NAIROBI, Kenya — The much anticipated peace agreement between the Ugandan government and the notorious Lord's Resistance Army broke down Friday after the rebel army's chief negotiator quit and government officials left a remote jungle camp where the deal was to be settled.
Ugandan government officials had seemed tantalizingly close to signing a landmark peace deal with the Lord's Resistance Army meant to end one of Africa's longest, most brutal civil wars. Tens of thousands of people were slaughtered, and thousands of children were kidnapped and turned into sex slaves and killers.
More than 200 officials, diplomats and journalists had been camping out in a jungle clearing on the Sudan-Congo border waiting for Joseph Kony, the rebel movement's fugitive leader, to emerge.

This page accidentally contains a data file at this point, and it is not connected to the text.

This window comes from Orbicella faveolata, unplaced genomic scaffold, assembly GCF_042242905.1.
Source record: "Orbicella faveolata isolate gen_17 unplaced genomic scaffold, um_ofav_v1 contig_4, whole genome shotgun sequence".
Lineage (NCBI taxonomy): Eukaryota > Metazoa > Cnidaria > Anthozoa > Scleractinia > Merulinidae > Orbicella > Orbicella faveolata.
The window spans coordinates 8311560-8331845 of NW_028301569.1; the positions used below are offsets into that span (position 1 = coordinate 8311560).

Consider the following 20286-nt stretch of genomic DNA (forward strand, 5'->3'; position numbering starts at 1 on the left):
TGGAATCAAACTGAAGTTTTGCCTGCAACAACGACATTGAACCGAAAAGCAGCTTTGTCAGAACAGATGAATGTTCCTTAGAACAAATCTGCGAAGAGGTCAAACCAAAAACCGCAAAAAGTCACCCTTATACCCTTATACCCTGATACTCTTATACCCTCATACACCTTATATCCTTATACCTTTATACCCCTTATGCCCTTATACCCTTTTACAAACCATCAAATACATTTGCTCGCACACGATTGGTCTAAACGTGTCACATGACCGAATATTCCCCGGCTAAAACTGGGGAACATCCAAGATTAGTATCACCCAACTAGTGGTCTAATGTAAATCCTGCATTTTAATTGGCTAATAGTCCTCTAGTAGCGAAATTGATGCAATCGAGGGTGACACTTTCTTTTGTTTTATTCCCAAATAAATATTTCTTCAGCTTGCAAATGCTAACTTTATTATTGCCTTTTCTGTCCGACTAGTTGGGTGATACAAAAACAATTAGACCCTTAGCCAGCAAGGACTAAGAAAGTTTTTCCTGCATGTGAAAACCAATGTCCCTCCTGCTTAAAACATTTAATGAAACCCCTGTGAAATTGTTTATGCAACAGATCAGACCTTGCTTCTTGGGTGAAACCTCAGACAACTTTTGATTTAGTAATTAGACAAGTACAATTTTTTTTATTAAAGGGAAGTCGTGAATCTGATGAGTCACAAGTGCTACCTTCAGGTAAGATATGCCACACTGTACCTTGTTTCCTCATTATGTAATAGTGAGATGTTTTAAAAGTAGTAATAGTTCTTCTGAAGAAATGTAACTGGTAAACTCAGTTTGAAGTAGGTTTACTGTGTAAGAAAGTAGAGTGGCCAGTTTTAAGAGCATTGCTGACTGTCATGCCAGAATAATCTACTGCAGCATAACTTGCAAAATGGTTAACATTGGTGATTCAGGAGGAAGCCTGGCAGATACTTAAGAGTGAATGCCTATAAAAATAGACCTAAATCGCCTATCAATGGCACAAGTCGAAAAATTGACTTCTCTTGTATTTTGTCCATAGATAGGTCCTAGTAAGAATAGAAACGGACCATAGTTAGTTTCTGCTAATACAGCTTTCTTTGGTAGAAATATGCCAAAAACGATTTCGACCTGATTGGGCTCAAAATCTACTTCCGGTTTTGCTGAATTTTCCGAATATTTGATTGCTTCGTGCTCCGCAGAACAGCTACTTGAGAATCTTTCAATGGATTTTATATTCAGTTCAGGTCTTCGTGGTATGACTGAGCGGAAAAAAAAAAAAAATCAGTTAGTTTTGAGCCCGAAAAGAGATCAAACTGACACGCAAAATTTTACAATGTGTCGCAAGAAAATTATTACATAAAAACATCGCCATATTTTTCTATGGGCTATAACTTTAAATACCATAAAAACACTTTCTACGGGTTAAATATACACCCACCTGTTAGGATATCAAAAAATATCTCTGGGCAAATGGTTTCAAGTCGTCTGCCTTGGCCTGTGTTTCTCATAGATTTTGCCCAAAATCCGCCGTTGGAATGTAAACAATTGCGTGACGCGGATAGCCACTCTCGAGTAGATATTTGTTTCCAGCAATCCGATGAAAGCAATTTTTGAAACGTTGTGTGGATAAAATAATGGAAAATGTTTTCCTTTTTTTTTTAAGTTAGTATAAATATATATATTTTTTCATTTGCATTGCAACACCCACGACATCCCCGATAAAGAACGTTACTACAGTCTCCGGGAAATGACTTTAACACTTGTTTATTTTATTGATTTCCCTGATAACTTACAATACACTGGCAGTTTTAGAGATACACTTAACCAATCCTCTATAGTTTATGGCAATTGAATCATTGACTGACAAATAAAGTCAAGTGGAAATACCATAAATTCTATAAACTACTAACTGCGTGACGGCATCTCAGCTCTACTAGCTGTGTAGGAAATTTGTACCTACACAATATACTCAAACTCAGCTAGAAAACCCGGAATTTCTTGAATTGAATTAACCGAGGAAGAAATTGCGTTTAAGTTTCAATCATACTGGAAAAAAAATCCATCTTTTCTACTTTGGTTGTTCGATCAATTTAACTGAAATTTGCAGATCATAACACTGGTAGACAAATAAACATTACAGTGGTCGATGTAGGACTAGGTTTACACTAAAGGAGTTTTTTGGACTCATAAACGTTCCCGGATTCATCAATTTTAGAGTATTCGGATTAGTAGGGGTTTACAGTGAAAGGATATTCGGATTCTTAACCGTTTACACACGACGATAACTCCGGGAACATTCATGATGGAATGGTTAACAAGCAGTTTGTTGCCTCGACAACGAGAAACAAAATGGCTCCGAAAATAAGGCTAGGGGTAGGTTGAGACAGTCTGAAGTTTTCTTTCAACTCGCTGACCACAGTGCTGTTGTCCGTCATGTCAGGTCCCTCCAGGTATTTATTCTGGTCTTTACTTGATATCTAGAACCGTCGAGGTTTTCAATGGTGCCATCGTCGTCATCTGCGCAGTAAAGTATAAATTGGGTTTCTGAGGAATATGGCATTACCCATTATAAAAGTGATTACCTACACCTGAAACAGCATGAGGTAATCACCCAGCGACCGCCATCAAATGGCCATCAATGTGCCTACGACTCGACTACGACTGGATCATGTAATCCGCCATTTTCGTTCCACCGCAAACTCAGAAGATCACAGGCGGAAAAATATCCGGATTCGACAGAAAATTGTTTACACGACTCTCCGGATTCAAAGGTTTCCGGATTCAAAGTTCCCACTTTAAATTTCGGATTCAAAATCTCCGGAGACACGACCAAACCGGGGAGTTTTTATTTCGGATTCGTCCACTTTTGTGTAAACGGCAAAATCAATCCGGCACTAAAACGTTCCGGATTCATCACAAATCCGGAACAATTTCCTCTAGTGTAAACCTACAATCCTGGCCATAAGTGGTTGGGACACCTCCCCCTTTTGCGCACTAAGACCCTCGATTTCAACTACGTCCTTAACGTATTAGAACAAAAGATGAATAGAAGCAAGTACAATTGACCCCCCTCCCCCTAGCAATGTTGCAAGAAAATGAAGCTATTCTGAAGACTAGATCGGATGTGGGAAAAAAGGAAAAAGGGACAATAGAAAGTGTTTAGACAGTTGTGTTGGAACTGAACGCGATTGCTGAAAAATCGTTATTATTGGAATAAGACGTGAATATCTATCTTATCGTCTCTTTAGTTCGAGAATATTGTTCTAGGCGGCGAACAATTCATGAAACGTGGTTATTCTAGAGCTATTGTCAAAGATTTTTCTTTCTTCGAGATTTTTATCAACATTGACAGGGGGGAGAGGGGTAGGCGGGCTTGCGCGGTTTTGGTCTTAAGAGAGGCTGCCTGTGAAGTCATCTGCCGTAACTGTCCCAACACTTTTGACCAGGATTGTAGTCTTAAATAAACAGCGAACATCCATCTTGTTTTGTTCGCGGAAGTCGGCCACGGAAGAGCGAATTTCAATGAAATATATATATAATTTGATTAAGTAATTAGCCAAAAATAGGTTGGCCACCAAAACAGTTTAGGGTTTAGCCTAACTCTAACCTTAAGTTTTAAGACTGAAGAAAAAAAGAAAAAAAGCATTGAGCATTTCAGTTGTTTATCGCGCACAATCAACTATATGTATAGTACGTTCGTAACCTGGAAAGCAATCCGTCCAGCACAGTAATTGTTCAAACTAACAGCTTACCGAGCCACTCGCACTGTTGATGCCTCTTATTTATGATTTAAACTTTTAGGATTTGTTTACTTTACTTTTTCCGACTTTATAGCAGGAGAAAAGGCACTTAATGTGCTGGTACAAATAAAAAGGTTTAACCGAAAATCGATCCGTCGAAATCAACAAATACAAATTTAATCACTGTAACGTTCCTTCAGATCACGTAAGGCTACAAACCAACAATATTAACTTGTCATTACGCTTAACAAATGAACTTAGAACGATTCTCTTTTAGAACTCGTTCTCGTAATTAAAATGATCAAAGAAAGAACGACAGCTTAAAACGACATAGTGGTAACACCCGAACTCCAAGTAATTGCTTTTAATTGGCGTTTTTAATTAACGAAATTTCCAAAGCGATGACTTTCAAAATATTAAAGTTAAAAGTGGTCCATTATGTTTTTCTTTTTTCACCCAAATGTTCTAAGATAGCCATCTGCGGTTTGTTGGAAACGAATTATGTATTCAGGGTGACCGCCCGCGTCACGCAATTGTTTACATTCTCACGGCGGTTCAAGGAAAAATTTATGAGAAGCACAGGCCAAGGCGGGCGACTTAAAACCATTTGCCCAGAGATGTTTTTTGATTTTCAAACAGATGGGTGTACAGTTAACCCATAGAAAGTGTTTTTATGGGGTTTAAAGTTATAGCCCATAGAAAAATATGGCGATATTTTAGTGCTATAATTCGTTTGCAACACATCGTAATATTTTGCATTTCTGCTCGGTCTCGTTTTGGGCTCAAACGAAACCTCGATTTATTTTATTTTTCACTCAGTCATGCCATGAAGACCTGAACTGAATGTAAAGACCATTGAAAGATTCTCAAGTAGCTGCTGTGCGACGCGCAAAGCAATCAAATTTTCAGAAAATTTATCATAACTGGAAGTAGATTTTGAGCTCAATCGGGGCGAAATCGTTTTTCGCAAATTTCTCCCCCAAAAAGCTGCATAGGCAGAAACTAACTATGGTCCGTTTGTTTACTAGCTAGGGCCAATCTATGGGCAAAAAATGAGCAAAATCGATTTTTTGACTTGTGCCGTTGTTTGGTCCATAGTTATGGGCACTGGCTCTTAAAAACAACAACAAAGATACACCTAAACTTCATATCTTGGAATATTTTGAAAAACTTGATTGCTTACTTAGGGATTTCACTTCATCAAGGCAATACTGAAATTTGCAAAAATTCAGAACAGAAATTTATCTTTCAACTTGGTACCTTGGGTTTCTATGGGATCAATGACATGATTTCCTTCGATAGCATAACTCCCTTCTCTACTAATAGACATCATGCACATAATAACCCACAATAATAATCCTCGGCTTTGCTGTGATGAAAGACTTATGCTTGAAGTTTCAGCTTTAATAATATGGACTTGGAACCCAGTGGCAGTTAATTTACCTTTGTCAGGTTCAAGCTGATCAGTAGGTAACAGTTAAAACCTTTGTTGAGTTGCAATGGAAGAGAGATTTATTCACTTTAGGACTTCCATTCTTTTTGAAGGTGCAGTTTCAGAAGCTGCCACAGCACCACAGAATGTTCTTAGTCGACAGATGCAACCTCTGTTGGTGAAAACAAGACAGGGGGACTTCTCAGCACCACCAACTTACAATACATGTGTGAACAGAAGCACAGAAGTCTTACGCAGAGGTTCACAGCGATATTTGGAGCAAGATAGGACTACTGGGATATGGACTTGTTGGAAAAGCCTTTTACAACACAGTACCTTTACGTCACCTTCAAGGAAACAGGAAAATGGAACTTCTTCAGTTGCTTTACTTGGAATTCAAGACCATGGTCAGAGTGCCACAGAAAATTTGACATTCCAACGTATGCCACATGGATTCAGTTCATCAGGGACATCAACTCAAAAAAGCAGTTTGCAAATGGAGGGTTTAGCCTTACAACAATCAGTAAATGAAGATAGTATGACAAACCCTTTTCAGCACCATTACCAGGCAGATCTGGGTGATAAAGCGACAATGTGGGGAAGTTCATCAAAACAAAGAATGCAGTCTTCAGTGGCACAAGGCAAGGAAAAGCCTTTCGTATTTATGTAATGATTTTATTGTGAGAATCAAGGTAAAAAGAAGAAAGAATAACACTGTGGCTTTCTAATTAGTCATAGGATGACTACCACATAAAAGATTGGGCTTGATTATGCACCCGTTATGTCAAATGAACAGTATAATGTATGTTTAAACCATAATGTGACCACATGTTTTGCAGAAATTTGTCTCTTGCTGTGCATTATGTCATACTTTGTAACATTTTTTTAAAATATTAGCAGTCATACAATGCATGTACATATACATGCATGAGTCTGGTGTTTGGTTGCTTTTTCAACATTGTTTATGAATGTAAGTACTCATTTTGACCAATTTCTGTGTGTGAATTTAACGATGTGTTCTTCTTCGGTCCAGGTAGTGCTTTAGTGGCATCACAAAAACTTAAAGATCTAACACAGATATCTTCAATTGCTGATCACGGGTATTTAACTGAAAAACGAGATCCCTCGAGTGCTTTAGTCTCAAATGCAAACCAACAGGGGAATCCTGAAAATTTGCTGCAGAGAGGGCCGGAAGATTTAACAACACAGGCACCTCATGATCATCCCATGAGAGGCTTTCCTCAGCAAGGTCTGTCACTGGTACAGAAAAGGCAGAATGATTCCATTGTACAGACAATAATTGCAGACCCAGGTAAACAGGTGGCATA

But he did not. And on Thursday, Mr. Kony, who has been indicted on charges of crimes against humanity, indicated through intermediaries that he needed more time — he did not specify how much — to consult elders and contemplate the charges that he faced.
David Nyekorach-Matsanga, the negotiator for the rebel Lord's Resistance Army, had resigned his post Friday morning.
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